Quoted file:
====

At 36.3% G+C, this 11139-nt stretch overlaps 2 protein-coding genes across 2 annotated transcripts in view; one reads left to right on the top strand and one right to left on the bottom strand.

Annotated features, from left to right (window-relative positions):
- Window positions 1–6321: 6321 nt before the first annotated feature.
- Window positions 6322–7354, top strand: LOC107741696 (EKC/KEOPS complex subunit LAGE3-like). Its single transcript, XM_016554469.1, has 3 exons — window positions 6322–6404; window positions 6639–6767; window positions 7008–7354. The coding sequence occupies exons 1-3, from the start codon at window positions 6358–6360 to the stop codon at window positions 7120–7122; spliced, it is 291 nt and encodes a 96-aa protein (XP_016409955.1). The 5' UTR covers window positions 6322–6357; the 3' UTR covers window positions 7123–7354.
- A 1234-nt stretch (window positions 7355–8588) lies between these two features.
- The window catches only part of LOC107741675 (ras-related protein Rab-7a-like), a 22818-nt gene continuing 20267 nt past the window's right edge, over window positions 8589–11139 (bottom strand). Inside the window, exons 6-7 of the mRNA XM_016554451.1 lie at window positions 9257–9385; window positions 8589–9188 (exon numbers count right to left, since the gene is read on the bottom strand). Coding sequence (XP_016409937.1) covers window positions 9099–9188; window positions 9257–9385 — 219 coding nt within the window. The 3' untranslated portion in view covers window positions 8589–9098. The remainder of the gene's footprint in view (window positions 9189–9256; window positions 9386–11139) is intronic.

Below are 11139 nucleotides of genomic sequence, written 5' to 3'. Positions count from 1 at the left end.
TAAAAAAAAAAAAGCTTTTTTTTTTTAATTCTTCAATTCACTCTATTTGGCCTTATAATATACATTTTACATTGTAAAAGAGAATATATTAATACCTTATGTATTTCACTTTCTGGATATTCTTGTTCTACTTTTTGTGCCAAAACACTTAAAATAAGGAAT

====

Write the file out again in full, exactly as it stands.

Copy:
At 36.3% G+C, this 11139-nt stretch overlaps 2 protein-coding genes across 2 annotated transcripts in view; one reads left to right on the top strand and one right to left on the bottom strand.

Annotated features, from left to right (window-relative positions):
- Window positions 1–6321: 6321 nt before the first annotated feature.
- Window positions 6322–7354, top strand: LOC107741696 (EKC/KEOPS complex subunit LAGE3-like). Its single transcript, XM_016554469.1, has 3 exons — window positions 6322–6404; window positions 6639–6767; window positions 7008–7354. The coding sequence occupies exons 1-3, from the start codon at window positions 6358–6360 to the stop codon at window positions 7120–7122; spliced, it is 291 nt and encodes a 96-aa protein (XP_016409955.1). The 5' UTR covers window positions 6322–6357; the 3' UTR covers window positions 7123–7354.
- A 1234-nt stretch (window positions 7355–8588) lies between these two features.
- The window catches only part of LOC107741675 (ras-related protein Rab-7a-like), a 22818-nt gene continuing 20267 nt past the window's right edge, over window positions 8589–11139 (bottom strand). Inside the window, exons 6-7 of the mRNA XM_016554451.1 lie at window positions 9257–9385; window positions 8589–9188 (exon numbers count right to left, since the gene is read on the bottom strand). Coding sequence (XP_016409937.1) covers window positions 9099–9188; window positions 9257–9385 — 219 coding nt within the window. The 3' untranslated portion in view covers window positions 8589–9098. The remainder of the gene's footprint in view (window positions 9189–9256; window positions 9386–11139) is intronic.

Below are 11139 nucleotides of genomic sequence, written 5' to 3'. Positions count from 1 at the left end.
TAAAAAAAAAAAAGCTTTTTTTTTTTAATTCTTCAATTCACTCTATTTGGCCTTATAATATACATTTTACATTGTAAAAGAGAATATATTAATACCTTATGTATTTCACTTTCTGGATATTCTTGTTCTACTTTTTGTGCCAAAACACTTAAAATAAGGAAT